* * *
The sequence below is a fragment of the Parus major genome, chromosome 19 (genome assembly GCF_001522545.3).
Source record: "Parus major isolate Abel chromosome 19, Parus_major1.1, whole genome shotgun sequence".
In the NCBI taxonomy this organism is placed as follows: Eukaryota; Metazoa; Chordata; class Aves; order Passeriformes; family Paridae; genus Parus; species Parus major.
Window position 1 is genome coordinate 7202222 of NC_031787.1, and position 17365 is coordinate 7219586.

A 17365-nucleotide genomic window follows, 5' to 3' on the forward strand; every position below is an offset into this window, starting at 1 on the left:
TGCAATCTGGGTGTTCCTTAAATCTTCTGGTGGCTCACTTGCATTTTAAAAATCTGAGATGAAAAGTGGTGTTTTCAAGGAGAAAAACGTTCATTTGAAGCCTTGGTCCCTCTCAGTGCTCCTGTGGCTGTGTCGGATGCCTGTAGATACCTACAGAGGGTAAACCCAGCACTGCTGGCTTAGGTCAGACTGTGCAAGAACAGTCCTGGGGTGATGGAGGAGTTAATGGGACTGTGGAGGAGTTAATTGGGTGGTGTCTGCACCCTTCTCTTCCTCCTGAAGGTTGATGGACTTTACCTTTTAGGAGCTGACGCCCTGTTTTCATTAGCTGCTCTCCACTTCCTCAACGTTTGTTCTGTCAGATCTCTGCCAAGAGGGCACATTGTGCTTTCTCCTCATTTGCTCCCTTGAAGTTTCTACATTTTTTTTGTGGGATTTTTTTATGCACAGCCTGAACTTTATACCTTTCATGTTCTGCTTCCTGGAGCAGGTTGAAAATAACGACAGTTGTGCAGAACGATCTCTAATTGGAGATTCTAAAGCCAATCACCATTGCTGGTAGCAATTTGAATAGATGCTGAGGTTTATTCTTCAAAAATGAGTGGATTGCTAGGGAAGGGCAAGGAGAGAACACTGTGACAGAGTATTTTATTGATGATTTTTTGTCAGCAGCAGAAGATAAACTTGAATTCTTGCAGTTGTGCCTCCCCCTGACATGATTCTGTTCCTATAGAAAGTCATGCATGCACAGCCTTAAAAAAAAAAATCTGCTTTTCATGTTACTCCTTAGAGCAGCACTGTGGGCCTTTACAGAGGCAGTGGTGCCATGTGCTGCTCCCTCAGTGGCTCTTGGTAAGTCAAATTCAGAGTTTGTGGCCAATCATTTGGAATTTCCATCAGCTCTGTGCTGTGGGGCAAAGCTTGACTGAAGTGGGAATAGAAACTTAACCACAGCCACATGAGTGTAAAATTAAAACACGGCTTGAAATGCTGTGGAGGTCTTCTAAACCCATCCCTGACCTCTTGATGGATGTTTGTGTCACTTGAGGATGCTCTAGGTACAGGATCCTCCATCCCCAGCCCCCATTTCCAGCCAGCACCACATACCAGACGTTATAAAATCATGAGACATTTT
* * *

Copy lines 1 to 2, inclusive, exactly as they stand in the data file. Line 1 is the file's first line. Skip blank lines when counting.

The sequence below is a fragment of the Parus major genome, chromosome 19 (genome assembly GCF_001522545.3).
Source record: "Parus major isolate Abel chromosome 19, Parus_major1.1, whole genome shotgun sequence".